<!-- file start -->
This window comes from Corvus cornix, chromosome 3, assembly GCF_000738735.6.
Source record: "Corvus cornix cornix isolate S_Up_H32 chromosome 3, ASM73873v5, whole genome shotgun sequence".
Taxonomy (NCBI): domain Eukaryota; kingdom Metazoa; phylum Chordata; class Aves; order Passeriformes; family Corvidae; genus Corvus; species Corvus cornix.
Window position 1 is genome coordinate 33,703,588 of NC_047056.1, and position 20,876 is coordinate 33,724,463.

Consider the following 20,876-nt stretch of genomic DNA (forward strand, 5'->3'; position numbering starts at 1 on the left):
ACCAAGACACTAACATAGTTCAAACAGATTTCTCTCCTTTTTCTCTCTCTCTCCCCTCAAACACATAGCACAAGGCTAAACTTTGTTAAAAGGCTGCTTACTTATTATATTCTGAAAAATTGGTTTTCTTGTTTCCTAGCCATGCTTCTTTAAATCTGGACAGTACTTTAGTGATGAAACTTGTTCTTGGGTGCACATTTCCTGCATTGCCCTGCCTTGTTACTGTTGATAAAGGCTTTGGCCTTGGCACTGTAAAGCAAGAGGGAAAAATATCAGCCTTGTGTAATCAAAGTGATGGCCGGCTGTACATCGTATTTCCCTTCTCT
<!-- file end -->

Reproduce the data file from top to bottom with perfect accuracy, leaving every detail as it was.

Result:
This window comes from Corvus cornix, chromosome 3, assembly GCF_000738735.6.
Source record: "Corvus cornix cornix isolate S_Up_H32 chromosome 3, ASM73873v5, whole genome shotgun sequence".
Taxonomy (NCBI): domain Eukaryota; kingdom Metazoa; phylum Chordata; class Aves; order Passeriformes; family Corvidae; genus Corvus; species Corvus cornix.
Window position 1 is genome coordinate 33,703,588 of NC_047056.1, and position 20,876 is coordinate 33,724,463.

Consider the following 20,876-nt stretch of genomic DNA (forward strand, 5'->3'; position numbering starts at 1 on the left):
ACCAAGACACTAACATAGTTCAAACAGATTTCTCTCCTTTTTCTCTCTCTCTCCCCTCAAACACATAGCACAAGGCTAAACTTTGTTAAAAGGCTGCTTACTTATTATATTCTGAAAAATTGGTTTTCTTGTTTCCTAGCCATGCTTCTTTAAATCTGGACAGTACTTTAGTGATGAAACTTGTTCTTGGGTGCACATTTCCTGCATTGCCCTGCCTTGTTACTGTTGATAAAGGCTTTGGCCTTGGCACTGTAAAGCAAGAGGGAAAAATATCAGCCTTGTGTAATCAAAGTGATGGCCGGCTGTACATCGTATTTCCCTTCTCT